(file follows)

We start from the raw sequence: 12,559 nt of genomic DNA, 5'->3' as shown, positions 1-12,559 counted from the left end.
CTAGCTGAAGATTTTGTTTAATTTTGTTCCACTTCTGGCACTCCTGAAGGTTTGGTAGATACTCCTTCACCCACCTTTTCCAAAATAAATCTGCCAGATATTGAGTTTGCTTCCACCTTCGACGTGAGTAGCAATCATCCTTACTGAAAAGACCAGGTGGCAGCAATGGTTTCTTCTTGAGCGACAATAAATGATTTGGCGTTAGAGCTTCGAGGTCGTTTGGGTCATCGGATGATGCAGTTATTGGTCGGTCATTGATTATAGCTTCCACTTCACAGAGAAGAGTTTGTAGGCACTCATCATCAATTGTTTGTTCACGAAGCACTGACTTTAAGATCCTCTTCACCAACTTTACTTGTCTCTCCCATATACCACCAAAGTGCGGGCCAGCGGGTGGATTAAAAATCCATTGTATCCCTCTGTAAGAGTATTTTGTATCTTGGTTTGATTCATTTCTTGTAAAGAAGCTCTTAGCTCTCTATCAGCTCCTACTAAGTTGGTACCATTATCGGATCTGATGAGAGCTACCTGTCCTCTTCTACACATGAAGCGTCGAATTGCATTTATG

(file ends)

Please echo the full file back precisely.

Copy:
We start from the raw sequence: 12,559 nt of genomic DNA, 5'->3' as shown, positions 1-12,559 counted from the left end.
CTAGCTGAAGATTTTGTTTAATTTTGTTCCACTTCTGGCACTCCTGAAGGTTTGGTAGATACTCCTTCACCCACCTTTTCCAAAATAAATCTGCCAGATATTGAGTTTGCTTCCACCTTCGACGTGAGTAGCAATCATCCTTACTGAAAAGACCAGGTGGCAGCAATGGTTTCTTCTTGAGCGACAATAAATGATTTGGCGTTAGAGCTTCGAGGTCGTTTGGGTCATCGGATGATGCAGTTATTGGTCGGTCATTGATTATAGCTTCCACTTCACAGAGAAGAGTTTGTAGGCACTCATCATCAATTGTTTGTTCACGAAGCACTGACTTTAAGATCCTCTTCACCAACTTTACTTGTCTCTCCCATATACCACCAAAGTGCGGGCCAGCGGGTGGATTAAAAATCCATTGTATCCCTCTGTAAGAGTATTTTGTATCTTGGTTTGATTCATTTCTTGTAAAGAAGCTCTTAGCTCTCTATCAGCTCCTACTAAGTTGGTACCATTATCGGATCTGATGAGAGCTACCTGTCCTCTTCTACACATGAAGCGTCGAATTGCATTTATG